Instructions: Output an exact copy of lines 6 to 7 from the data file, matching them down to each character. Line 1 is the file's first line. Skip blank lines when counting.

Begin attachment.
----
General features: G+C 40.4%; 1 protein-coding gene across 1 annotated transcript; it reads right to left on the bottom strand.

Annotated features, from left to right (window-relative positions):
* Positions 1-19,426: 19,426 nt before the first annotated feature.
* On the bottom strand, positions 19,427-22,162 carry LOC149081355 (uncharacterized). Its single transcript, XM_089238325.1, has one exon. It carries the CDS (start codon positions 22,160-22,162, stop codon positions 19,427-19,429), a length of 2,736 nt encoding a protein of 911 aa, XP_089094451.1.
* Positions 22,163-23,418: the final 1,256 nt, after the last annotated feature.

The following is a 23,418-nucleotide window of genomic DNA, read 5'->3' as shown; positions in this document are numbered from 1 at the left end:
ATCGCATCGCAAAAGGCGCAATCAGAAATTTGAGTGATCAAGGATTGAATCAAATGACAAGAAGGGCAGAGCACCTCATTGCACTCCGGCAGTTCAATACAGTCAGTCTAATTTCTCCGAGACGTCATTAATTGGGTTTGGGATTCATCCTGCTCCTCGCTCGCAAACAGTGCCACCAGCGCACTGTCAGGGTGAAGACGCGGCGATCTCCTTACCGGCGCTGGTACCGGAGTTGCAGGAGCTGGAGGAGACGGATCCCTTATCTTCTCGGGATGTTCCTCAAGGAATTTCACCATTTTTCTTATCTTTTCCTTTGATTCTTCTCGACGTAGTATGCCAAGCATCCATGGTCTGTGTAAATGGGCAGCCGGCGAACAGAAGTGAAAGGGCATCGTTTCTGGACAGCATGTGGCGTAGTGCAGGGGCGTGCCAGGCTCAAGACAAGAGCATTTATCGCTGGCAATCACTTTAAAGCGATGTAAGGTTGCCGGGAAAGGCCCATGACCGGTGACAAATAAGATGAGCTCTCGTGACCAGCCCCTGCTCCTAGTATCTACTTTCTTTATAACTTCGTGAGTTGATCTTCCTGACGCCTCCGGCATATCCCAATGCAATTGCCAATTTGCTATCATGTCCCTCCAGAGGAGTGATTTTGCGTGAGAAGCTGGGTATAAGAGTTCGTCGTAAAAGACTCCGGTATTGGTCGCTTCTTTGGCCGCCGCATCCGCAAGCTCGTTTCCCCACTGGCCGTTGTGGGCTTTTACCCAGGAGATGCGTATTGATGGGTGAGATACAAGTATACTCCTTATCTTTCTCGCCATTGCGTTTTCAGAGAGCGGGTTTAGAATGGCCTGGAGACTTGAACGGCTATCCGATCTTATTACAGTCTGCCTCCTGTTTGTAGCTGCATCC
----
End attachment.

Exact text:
The following is a 23,418-nucleotide window of genomic DNA, read 5'->3' as shown; positions in this document are numbered from 1 at the left end:
ATCGCATCGCAAAAGGCGCAATCAGAAATTTGAGTGATCAAGGATTGAATCAAATGACAAGAAGGGCAGAGCACCTCATTGCACTCCGGCAGTTCAATACAGTCAGTCTAATTTCTCCGAGACGTCATTAATTGGGTTTGGGATTCATCCTGCTCCTCGCTCGCAAACAGTGCCACCAGCGCACTGTCAGGGTGAAGACGCGGCGATCTCCTTACCGGCGCTGGTACCGGAGTTGCAGGAGCTGGAGGAGACGGATCCCTTATCTTCTCGGGATGTTCCTCAAGGAATTTCACCATTTTTCTTATCTTTTCCTTTGATTCTTCTCGACGTAGTATGCCAAGCATCCATGGTCTGTGTAAATGGGCAGCCGGCGAACAGAAGTGAAAGGGCATCGTTTCTGGACAGCATGTGGCGTAGTGCAGGGGCGTGCCAGGCTCAAGACAAGAGCATTTATCGCTGGCAATCACTTTAAAGCGATGTAAGGTTGCCGGGAAAGGCCCATGACCGGTGACAAATAAGATGAGCTCTCGTGACCAGCCCCTGCTCCTAGTATCTACTTTCTTTATAACTTCGTGAGTTGATCTTCCTGACGCCTCCGGCATATCCCAATGCAATTGCCAATTTGCTATCATGTCCCTCCAGAGGAGTGATTTTGCGTGAGAAGCTGGGTATAAGAGTTCGTCGTAAAAGACTCCGGTATTGGTCGCTTCTTTGGCCGCCGCATCCGCAAGCTCGTTTCCCCACTGGCCGTTGTGGGCTTTTACCCAGGAGATGCGTATTGATGGGTGAGATACAAGTATACTCCTTATCTTTCTCGCCATTGCGTTTTCAGAGAGCGGGTTTAGAATGGCCTGGAGACTTGAACGGCTATCCGATCTTATTACAGTCTGCCTCCTGTTTGTAGCTGCATCC